Decision trees (DTs, [8]) are tree-shaped symbolic models with tests on the feature values in the internal nodes, and class labels in the leaves (Figure 1c). DTs classify a new instance by sorting it down the tree, according to the tests in the nodes, until it reaches a leaf; the label of the leaf becomes the predicted class of the new instance. C4.5 [8] is a well-known algorithm for constructing decision trees. C4.5 builds a DT top-down, by recursively partitioning the data at each step by a test comparing a feature to a value. At each node, the algorithm selects the test that maximizes a heuristic function called information gain ratio. The better a test is able to separate the instances of the two classes, the higher its information gain ratio. Then, it partitions the training instances based on the selected test, and finally it recursively repeats the same procedure to construct a sub-tree for each subset in the partition. C4.5 creates a leaf if all remaining instances belong to the same class or if there are fewer instances than a user defined threshold. The label of the leaf is the majority class of the instances it covers. After building the tree, C4.5 prunes back some parts to reduce the expected error on new instances.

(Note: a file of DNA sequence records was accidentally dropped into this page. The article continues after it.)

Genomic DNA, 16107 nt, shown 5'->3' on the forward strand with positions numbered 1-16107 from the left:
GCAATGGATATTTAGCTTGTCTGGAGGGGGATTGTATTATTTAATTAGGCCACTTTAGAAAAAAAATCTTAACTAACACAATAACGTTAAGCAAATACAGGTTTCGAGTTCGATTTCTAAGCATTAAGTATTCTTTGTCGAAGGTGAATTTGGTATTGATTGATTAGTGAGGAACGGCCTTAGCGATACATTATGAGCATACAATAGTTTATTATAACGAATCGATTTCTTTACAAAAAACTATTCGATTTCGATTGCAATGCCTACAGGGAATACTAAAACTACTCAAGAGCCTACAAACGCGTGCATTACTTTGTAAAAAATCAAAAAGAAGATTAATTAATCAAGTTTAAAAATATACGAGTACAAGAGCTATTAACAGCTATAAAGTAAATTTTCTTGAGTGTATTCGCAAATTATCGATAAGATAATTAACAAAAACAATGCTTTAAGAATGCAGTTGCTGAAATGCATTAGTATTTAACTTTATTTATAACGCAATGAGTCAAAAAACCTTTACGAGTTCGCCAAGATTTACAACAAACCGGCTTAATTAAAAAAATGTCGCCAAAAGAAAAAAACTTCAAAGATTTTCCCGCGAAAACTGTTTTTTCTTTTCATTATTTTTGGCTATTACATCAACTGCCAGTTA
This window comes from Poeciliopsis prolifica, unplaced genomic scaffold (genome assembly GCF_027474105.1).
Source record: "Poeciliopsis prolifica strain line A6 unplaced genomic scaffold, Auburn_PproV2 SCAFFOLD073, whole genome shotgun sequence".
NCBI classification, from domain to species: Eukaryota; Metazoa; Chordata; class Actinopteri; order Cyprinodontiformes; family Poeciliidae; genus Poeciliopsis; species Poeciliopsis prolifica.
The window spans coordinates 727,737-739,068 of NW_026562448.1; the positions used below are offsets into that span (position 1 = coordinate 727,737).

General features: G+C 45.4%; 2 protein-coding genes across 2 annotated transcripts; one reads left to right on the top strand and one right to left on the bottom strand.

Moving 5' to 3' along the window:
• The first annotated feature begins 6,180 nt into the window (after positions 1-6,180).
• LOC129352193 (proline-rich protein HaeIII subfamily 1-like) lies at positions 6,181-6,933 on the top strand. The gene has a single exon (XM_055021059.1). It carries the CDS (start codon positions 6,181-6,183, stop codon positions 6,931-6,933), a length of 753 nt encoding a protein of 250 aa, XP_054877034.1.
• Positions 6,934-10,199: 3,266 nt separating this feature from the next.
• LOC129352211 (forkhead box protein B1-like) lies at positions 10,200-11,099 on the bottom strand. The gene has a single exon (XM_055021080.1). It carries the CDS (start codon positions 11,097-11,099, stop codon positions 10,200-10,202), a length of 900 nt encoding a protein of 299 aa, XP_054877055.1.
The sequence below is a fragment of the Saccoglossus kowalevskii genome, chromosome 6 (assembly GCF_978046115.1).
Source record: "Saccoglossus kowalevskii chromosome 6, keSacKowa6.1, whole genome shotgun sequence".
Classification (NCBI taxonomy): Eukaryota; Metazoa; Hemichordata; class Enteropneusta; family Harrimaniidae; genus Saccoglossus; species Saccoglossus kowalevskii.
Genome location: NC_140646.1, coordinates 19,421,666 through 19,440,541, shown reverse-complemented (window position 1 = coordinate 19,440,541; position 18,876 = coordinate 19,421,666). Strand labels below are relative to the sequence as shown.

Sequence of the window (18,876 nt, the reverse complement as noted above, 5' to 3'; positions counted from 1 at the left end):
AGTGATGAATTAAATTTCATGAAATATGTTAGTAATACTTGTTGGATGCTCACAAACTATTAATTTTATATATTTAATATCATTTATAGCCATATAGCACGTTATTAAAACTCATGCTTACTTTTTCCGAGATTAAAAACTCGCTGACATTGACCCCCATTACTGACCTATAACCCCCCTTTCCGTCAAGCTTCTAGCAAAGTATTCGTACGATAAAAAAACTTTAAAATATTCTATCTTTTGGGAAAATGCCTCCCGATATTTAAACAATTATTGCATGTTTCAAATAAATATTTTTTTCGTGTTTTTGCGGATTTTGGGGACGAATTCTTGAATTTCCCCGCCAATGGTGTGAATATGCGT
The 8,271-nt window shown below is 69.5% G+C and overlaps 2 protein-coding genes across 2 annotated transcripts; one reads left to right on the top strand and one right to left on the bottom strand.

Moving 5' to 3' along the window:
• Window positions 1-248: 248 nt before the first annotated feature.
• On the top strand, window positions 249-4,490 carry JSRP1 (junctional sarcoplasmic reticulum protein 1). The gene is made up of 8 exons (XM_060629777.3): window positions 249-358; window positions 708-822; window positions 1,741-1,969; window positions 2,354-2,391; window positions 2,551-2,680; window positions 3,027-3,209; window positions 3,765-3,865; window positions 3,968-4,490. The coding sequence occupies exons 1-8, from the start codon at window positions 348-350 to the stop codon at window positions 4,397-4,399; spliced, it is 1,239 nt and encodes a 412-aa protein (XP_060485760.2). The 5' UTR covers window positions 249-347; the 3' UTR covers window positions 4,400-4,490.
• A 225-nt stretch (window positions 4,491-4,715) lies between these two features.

Ensemble of voters

Ensemble of voters (EOV, [9]) is a simple ensemble method. An EOV model is a set of decision stumps. Decision stumps are decision trees that consist of precisely one test node with two leaves. The EOV model includes one decision stump for each of the top N feature value tests ranked by the information gain score [8]. To obtain a prediction for a new instance, the model combines the predictions of the stumps by means of majority voting: the predicted class is the class predicted by more than N/2 stumps.

Naïve Bayes